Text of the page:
Making the choice to euthanize a beloved pet can be difficult. At the Kansas State University Veterinary Health Center, our desire is to help guide you through this end-of-life decision. Our goal is to answer your questions and to make the process as stress-free as possible for you and your pet.
One of the most difficult decisions pet owners must make is: “When is it the right time to euthanize?” Our doctors and staff can help discuss medical and quality-of-life issues that are unique to your pet. Our hope is that these discussions will ease the burden of deciding when the time is right.
Pet owners may want to be present during the euthanasia procedure. You can opt to not be present and still be reassured that your pet will be left in loving and caring hands. If you wish to be present, we have a Compassion Room where peace and privacy can be offered. You will also have the option to hold or stroke your pet if so desired. If there are children in the family, we can answer questions you have regarding how they might be involved.
The final decision relates to body care after the euthanasia. We can provide the options of mass or private cremation or an environmentally safe process of decomposition. You also have the option to bury your pet in areas where it is legal. Your doctor may ask you if you wish to have a post-mortem exam (necropsy) performed. There are various reasons you may wish to have this done. The body care options are available in most cases following a post-mortem examination.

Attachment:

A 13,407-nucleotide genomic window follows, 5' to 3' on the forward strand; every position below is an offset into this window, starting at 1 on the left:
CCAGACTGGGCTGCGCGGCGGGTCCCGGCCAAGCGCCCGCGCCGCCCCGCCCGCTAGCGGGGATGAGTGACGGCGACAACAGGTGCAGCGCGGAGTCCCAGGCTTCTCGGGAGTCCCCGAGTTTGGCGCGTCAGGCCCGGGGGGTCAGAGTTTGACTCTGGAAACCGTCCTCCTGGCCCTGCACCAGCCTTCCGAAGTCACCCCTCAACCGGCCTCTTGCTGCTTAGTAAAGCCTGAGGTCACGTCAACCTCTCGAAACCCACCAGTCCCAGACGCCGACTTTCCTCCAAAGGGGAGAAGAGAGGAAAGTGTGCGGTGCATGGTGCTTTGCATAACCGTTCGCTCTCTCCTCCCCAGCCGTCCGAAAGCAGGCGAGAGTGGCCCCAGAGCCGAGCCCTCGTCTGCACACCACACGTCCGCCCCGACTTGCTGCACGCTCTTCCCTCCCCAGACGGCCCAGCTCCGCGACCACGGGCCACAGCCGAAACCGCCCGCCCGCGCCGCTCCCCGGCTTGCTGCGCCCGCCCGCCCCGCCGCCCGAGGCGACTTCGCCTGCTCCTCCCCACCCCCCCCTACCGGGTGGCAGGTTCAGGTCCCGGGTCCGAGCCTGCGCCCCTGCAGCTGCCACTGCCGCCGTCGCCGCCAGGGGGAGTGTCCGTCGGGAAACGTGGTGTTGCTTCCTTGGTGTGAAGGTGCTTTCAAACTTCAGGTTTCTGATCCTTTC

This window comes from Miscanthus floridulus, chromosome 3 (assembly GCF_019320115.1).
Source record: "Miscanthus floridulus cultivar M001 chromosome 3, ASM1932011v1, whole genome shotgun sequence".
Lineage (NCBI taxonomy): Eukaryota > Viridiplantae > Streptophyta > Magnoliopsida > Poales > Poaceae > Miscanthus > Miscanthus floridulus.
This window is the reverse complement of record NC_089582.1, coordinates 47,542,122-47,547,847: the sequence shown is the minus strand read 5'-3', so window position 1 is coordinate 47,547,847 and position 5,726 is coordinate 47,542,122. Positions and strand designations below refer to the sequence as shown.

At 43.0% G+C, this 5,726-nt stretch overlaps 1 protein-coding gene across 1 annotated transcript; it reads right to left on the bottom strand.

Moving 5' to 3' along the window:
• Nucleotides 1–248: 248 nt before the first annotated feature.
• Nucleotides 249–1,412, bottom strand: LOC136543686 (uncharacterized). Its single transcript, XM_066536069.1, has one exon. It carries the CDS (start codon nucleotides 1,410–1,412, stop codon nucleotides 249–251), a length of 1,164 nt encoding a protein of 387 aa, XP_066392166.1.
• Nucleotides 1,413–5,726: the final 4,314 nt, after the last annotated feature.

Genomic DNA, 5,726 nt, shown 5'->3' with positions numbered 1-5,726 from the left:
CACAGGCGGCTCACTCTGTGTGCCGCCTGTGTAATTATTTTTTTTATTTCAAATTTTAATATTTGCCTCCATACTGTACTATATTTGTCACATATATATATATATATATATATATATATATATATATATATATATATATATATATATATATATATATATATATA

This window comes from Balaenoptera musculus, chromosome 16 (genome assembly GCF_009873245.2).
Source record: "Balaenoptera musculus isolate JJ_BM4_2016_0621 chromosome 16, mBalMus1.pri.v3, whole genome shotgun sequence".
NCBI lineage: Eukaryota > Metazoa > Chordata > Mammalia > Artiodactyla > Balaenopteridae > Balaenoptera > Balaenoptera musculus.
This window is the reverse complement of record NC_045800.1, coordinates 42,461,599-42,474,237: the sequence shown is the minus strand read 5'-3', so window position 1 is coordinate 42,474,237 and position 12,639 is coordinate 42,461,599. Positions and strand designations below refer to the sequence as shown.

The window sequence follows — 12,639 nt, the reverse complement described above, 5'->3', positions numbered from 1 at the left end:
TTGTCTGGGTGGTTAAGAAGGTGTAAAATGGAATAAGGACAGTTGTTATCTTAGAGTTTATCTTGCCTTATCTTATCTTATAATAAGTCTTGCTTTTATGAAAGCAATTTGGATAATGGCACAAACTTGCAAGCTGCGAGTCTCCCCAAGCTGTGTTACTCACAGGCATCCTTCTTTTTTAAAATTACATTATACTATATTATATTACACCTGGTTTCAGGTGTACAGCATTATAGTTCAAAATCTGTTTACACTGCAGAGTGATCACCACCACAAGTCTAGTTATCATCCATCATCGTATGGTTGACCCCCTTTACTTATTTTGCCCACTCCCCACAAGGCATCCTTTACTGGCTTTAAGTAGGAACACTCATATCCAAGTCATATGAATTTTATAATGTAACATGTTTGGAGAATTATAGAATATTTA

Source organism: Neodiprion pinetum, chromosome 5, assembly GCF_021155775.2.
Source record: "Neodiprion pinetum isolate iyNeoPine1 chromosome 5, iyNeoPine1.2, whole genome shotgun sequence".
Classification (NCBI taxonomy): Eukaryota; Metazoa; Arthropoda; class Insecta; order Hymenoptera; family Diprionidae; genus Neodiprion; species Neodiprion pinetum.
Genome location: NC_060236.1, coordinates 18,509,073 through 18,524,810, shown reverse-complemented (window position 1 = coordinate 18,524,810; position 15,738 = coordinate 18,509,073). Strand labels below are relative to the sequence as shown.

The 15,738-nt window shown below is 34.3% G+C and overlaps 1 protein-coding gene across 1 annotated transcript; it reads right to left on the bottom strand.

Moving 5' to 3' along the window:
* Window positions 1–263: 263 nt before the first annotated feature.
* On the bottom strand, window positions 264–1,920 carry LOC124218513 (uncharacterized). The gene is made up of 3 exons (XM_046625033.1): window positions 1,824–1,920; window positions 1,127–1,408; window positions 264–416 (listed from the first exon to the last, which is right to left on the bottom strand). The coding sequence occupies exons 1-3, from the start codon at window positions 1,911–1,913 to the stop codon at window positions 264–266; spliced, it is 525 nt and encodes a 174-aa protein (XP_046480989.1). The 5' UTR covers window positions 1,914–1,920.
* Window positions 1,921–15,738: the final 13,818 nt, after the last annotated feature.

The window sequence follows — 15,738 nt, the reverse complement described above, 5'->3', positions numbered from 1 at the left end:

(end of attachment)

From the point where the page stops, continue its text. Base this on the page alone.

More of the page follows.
Pet owners often have questions about the euthanasia procedure. You will be asked to sign a consent form. This form also includes questions pertaining to post-mortem exams, body care and any possible bites to humans within the past 15 days. You will also be asked if you would like a clay paw made in remembrance of your pet. This will be painted and then mailed to you in a few weeks. There is no charge for this service. We then typically ask to have your pet for a brief period of time to place an intravenous catheter to help facilitate the procedure. It also allows you to hold your pet if you desire. Your pet may or may not be given a sedative. Before euthanasia, your doctor will discuss what may happen during administration of the euthanasia solution. Euthanasia is a rapid and peaceful process. You may spend time alone with your pet before and after the euthanasia.
The KSU-VHC is fortunate to have a full-time grief counselor, Dr. Mac Hafen. His services are free for our clients. Dr. Hafen understands pet loss and his services are invaluable when trying to make a decision to euthanize or when dealing with feelings that arise after the death of a pet. You can expect full confidentiality when speaking with Dr. Hafen.
We hope we never have to make the decision to euthanize our pets, but it is unfortunately a part of pet ownership. Please feel free to speak with our Pet Health clinicians about questions or concerns you have about euthanasia. We will work in partnership with you during this difficult time. Please call 785-532-5690 to contact a Pet Health clinician or Dr. Hafen.